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Friday, November 15, 2002

++ Missy's Revolution

++ If you're like me, you might be surprised by the ol'-skool design of Missy Elliott's new album, Under Construction. There she sits on the cover, looking pretty vintage in pink — puffy parka, inky indigo jeans, fuzzy Kangol, outrageous pink Nikes — and flossing '84-style next to a crappy old boombox. The inside photos are even more explicitly golden-era, with Missy rockin' the Run-D.M.C.-styled tracksuit in front of a wall splashed with ultra-stylized graffiti, "Wild Style-"-style.

It caught me off guard if only because Missy's music has always been nothing if not futuristic, her voice riddled with effects and freaky treatments. Timbaland's production sure isn't on any boom-bip tip. For years critics have talked about how he got his swing from drum 'n' bass (and it's pretty clear that plenty of recent UK garage, leftfield dance music, and IDM has gotten its swing from him); wherever it came from, he practically invented the idea of being "on some next."

Each new riddim was like a revision of the last, and instead of the typical picture of the producer — imagine Dre with his fat sack of sticky-icky splayed out on the mixing desk — I imagined white-coated lab assistants shaping and planing, tightening screws, locking down torque, as meticulous and efficient as Volkswagen's design team.

++ On the new record, beats flip just as skittishly, jumping like a floor full of mousetraps tripped by a single ping-pong ball. With a hop, skip and a bump, all the motion's in the float — flat pebbles sent sailing over an oil slick, touching down just long enough to give gravity a flirty kiss before flying away again.

But deep down, Under Construction is about roots. Fuck, not even deep down — right there on the sleeve, in the notes, in the skits, Missy asks, "What happened to hip-hop?" She takes things back to a golden age, before the fighting and the feuding and the media machinations that blew them up on a global scale, but unlike so many retro postures that posit a prelapsarian return, she doesn't fall back on retro formalism. Some of the most "conscious" hip-hop has often been caught in this bind, trying to take it back to '89 as though De La, Tribe, and the Jungle Brothers had never taken off their Africa medallions; they aim for a resuscitation, and fall back on style, slapping pancake on a corpse. Missy pays her respects — to the departed and the originators alike — and moves on. Under Construction isn't about pose; it's about ethics.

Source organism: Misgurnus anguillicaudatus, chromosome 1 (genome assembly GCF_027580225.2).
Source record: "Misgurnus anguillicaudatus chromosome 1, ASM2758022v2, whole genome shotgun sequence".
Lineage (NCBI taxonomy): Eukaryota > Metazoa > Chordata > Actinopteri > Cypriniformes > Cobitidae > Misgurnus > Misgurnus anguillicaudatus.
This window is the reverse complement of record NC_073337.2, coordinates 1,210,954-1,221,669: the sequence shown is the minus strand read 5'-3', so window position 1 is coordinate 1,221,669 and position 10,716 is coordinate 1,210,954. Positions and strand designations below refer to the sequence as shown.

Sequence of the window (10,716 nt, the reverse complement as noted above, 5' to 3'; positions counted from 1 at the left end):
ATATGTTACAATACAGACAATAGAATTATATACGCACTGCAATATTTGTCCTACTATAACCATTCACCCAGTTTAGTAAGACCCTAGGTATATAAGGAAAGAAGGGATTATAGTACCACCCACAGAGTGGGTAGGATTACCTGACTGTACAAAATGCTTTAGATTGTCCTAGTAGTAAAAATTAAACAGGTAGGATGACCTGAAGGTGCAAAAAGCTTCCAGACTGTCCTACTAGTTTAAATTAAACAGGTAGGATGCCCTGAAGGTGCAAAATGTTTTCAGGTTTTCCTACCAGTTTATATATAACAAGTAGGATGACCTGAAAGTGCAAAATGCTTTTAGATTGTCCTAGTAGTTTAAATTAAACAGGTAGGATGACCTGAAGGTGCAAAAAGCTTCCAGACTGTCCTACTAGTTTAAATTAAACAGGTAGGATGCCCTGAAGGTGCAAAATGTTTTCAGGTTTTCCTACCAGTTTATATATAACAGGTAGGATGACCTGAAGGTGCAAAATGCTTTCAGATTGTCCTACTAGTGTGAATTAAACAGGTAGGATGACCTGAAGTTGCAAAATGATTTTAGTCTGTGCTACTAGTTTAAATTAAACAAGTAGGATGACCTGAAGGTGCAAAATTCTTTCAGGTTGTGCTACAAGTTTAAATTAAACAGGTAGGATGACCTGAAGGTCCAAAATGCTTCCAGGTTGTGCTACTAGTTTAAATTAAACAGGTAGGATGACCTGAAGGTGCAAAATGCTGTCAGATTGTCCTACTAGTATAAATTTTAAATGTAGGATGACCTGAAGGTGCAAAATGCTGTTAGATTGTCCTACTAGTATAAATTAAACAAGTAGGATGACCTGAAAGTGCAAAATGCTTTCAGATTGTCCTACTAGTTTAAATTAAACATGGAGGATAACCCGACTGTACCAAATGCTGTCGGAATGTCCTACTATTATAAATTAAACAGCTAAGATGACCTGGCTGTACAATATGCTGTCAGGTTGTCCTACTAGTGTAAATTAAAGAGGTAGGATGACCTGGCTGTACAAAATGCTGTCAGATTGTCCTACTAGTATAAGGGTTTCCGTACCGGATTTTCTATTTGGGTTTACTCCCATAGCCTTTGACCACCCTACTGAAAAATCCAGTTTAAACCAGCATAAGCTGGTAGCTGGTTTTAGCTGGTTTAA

(And musically, this sure ain't no nth-gen James Brown funky-drummer shit. Tim goes back to the roots of soul, cutting loops like Soul Center, splicing genes in the embalmed body of R&B history. Just check the maniacally recurring "hm-mm" on "Bring the Pain," so spookily repetitive and soulful it makes Moby's soul-propriations look like the 40-acres-and-a-mule Repo job they really are.)

This is important, not only for hip-hop, but pop music in general. This is the first record that's truly excited me — musically, lyrically, conceptually — in a while. Well, yes and no — I've geeked out on plenty of discs that'll never be heard outside my circle — but it's sure as hell the first pop record to do so. It's the first that's had me imagining people all over the U.S., across class and race and scene, thinking even vaguely similar thoughts to my own. It offers a conversation in a way that the other conventional formulations of the market — either Next Big Thing, or Last Big Thing 2.0 — offer.

++ We — listeners, but especially the magazine writers, radio programmers, and assorted media whores that Missy calls out in her intro — are obsessed with novelty, and to a dangerous degree. New York rock blossomed in the soil of cultural ennui (there are racial overtones here, too, but we'll leave those aside for the moment, in the spirit of unification the Reverend Missy preaches). Electroclash boomed like a funhouse reflection of the Thatcher/Reagan years — and, according to the New York critics who know these things, is bust already. The new Sigur Rós album is a marketplace snooze, not because you can snooze to it, but because, well, how many more articles can anyone write about Icelandic rocker/mystics? The relentless search for the new, like some unwise industrial overexpansion, has left a hazy pall in the sky — if the color were a Crayola it would be called Who Cares Gray, or Over It Dun.

Missy sidesteps this whole lamentable trend. To continue with the environmental metaphor, her records are like renewable energy sources flipping the bird to an increasingly conservative, industry-owned administration with a bent for fresh pavement. She reminds us that hip-hop matters, and she shows us why: because it's in our history, deeper than most of us could imagine, and it's already encoded in our future. Things like hip-hop and rock 'n' roll don't just go away. But the way they age and evolve is up to us, and it's time we start thinking about what we want them to look like a generation or two down the line. Stakes is high. The grain in her voice says it all, like it always does, when she pleads her entreaty: "This is hip-hop, man" — and she pauses as imperceptibly as the hesitation in one of Tim's backbeats before she finishes — "this is hip-hop!"


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